Sunday, February 6, 2011

Building Your Own Game Engine - Introduction

Fast forward from my last post, the game that I was making with students from the Utrecht School of Arts (HKU) for the Dutch Game Garden is done. At least within the project frame that was given by the school. We decided for "The Jelly Reef" as a name and you can read more at The game has been showcased on few occasions and has received some very positive reactions. This is the first in a series of six articles on how the game was developed. The articles will cover some details  of the game's engine structure and all the technical choices made along the way. The next articles will focus on Basic Structure, Tools, Game Play, Physics and Collision Detection, and Graphics. The articles should be informative to any small team trying to develop a game, as much of the patterns reappear again and again in very different types of games. First, a screen-shot can give you an idea about The Jelly Reef and there is a montage at the end of the article.

Before there was any game, there was the team and the clients request, so many of the initial decisions came from there. The team was 9 peoples strong; 3 programmers, 4 artist and 2 designers. Two of the programmers on the project, including myself were part time and the third one had a background in interaction design with little experience in programming. All the artist on the project had background in 2d art. For the vast majority of the project, design was handled by the lead designer, as the other designer was perfecting the art of slacking. We knew that we were working with the Microsoft Surface, so technical choice number one was the choice of language, C# and was done for us. Because of performance reasons mentioned in the previous post, we decided to go for XNA instead of Silverlight. With the background of our art guys we knew that we would be making a 2d game and the top down perspective of the device reinforced the decision. While we did have the option to use a game engine like Unity, we didn't think that it would be a good fit the projects needs, so we decided to build our own.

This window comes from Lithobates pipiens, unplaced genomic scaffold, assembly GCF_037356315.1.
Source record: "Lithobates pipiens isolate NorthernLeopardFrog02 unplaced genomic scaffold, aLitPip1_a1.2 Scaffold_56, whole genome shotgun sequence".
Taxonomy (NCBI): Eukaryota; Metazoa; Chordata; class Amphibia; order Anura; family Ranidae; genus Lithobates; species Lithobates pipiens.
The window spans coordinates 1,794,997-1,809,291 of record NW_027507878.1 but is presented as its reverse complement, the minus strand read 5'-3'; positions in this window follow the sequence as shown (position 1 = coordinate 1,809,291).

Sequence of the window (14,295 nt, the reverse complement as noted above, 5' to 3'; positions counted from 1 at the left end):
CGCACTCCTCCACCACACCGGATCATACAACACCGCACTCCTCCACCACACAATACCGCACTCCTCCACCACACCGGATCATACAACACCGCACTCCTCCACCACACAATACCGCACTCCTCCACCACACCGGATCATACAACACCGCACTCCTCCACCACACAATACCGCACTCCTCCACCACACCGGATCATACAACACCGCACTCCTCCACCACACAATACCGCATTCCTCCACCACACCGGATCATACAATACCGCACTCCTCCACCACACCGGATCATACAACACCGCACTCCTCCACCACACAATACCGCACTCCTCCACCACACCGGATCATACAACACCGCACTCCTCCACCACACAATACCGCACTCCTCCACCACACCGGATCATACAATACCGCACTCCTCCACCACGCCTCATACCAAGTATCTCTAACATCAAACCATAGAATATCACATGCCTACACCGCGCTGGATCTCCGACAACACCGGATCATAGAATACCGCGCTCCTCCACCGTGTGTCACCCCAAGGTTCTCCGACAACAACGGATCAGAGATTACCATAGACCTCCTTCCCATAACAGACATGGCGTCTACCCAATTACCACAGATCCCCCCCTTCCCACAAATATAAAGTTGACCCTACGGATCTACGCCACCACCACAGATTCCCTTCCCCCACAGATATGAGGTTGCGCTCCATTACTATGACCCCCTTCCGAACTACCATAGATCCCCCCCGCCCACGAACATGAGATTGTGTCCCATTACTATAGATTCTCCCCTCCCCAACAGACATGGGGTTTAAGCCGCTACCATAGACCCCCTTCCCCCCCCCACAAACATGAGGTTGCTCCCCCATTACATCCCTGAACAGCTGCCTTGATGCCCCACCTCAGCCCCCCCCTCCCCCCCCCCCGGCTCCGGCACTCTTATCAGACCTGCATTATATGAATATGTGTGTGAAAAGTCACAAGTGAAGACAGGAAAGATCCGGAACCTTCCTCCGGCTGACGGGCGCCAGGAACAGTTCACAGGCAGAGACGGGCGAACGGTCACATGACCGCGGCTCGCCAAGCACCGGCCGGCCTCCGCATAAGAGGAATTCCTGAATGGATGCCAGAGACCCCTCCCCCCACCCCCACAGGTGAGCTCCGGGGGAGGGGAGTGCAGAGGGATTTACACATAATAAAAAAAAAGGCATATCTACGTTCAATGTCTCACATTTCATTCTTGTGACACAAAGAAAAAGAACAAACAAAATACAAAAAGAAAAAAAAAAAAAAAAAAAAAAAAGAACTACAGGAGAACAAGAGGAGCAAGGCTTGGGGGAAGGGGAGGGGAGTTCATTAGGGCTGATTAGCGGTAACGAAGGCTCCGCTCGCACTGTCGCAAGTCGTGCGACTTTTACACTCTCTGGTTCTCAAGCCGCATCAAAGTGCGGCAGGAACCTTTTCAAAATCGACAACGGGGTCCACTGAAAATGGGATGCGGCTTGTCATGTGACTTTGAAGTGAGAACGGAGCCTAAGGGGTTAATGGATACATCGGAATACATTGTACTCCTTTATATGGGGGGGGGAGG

For the first three weeks the team was brainstorming on possible concepts. Time is always in short supply so the tech team was eager to start working on something, to avoid sleepless nights at the end of the project. We discarded some of the concepts and merged features from similar concepts. From the handful of distilled concepts, we took a common denominator and started working on that. This is exactly what the next article will discuss.

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